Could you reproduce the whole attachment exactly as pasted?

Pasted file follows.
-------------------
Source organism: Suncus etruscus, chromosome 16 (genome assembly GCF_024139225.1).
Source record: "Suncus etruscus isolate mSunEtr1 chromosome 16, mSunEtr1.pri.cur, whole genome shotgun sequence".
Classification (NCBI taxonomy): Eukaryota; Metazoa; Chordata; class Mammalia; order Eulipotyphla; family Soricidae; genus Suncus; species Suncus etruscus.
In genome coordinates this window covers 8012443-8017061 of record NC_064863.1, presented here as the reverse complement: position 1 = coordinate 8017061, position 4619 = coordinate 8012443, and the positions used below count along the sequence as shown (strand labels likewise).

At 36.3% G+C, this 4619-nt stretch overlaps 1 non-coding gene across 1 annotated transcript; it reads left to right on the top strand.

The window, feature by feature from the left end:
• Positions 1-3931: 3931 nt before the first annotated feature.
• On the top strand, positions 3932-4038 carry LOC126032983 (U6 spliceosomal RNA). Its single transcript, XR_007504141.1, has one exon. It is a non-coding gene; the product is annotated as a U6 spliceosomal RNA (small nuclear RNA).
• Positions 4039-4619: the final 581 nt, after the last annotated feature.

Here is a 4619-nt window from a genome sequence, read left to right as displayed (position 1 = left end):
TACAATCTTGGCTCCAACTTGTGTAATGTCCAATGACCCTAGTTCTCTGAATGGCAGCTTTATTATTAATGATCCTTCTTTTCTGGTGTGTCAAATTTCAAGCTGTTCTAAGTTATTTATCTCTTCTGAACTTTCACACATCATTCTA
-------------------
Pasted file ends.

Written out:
Source organism: Suncus etruscus, chromosome 16 (genome assembly GCF_024139225.1).
Source record: "Suncus etruscus isolate mSunEtr1 chromosome 16, mSunEtr1.pri.cur, whole genome shotgun sequence".
Classification (NCBI taxonomy): Eukaryota; Metazoa; Chordata; class Mammalia; order Eulipotyphla; family Soricidae; genus Suncus; species Suncus etruscus.
In genome coordinates this window covers 8012443-8017061 of record NC_064863.1, presented here as the reverse complement: position 1 = coordinate 8017061, position 4619 = coordinate 8012443, and the positions used below count along the sequence as shown (strand labels likewise).

At 36.3% G+C, this 4619-nt stretch overlaps 1 non-coding gene across 1 annotated transcript; it reads left to right on the top strand.

The window, feature by feature from the left end:
• Positions 1-3931: 3931 nt before the first annotated feature.
• On the top strand, positions 3932-4038 carry LOC126032983 (U6 spliceosomal RNA). Its single transcript, XR_007504141.1, has one exon. It is a non-coding gene; the product is annotated as a U6 spliceosomal RNA (small nuclear RNA).
• Positions 4039-4619: the final 581 nt, after the last annotated feature.

Here is a 4619-nt window from a genome sequence, read left to right as displayed (position 1 = left end):
TACAATCTTGGCTCCAACTTGTGTAATGTCCAATGACCCTAGTTCTCTGAATGGCAGCTTTATTATTAATGATCCTTCTTTTCTGGTGTGTCAAATTTCAAGCTGTTCTAAGTTATTTATCTCTTCTGAACTTTCACACATCATTCTA